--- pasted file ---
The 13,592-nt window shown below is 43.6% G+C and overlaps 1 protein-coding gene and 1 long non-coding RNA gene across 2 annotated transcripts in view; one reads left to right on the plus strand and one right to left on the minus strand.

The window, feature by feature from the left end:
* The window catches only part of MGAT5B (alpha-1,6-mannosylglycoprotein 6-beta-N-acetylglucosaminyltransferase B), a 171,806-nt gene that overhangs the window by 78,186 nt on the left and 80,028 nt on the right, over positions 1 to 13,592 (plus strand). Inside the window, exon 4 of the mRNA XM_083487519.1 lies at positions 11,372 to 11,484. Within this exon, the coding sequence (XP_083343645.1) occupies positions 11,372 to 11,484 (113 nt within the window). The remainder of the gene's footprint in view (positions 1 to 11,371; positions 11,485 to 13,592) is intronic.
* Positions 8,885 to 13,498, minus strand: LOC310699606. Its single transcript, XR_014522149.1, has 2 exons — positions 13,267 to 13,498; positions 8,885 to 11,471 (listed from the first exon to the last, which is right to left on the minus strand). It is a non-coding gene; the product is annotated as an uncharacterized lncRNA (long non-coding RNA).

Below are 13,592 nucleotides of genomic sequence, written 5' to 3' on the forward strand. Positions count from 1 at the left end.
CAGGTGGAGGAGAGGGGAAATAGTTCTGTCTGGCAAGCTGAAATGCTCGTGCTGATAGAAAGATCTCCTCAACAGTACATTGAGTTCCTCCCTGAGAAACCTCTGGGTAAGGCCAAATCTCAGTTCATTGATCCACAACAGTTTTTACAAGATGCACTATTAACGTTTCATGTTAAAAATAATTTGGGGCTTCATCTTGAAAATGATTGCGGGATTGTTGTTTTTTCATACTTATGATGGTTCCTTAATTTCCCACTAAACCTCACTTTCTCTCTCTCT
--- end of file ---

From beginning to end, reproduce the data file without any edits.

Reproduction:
The 13,592-nt window shown below is 43.6% G+C and overlaps 1 protein-coding gene and 1 long non-coding RNA gene across 2 annotated transcripts in view; one reads left to right on the plus strand and one right to left on the minus strand.

The window, feature by feature from the left end:
* The window catches only part of MGAT5B (alpha-1,6-mannosylglycoprotein 6-beta-N-acetylglucosaminyltransferase B), a 171,806-nt gene that overhangs the window by 78,186 nt on the left and 80,028 nt on the right, over positions 1 to 13,592 (plus strand). Inside the window, exon 4 of the mRNA XM_083487519.1 lies at positions 11,372 to 11,484. Within this exon, the coding sequence (XP_083343645.1) occupies positions 11,372 to 11,484 (113 nt within the window). The remainder of the gene's footprint in view (positions 1 to 11,371; positions 11,485 to 13,592) is intronic.
* Positions 8,885 to 13,498, minus strand: LOC310699606. Its single transcript, XR_014522149.1, has 2 exons — positions 13,267 to 13,498; positions 8,885 to 11,471 (listed from the first exon to the last, which is right to left on the minus strand). It is a non-coding gene; the product is annotated as an uncharacterized lncRNA (long non-coding RNA).

Below are 13,592 nucleotides of genomic sequence, written 5' to 3' on the forward strand. Positions count from 1 at the left end.
CAGGTGGAGGAGAGGGGAAATAGTTCTGTCTGGCAAGCTGAAATGCTCGTGCTGATAGAAAGATCTCCTCAACAGTACATTGAGTTCCTCCCTGAGAAACCTCTGGGTAAGGCCAAATCTCAGTTCATTGATCCACAACAGTTTTTACAAGATGCACTATTAACGTTTCATGTTAAAAATAATTTGGGGCTTCATCTTGAAAATGATTGCGGGATTGTTGTTTTTTCATACTTATGATGGTTCCTTAATTTCCCACTAAACCTCACTTTCTCTCTCTCT